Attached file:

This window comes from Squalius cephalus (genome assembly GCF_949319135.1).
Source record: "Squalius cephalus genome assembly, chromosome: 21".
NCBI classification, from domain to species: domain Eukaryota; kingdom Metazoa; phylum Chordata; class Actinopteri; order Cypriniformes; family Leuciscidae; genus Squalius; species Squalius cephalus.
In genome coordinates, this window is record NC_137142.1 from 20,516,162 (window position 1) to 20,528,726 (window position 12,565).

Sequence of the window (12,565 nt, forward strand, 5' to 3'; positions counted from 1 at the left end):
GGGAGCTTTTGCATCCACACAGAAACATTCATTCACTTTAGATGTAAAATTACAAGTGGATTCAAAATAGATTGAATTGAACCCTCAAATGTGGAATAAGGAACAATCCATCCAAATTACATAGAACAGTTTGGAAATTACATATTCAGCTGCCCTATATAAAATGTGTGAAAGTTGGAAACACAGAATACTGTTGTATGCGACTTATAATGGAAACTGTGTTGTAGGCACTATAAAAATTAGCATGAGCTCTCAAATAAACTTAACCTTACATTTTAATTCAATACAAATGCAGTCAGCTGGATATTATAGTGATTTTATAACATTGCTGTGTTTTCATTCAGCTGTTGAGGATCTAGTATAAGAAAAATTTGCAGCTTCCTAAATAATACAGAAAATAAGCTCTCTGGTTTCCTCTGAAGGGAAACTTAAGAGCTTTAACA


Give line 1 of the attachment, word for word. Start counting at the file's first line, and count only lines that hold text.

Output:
This window comes from Squalius cephalus (genome assembly GCF_949319135.1).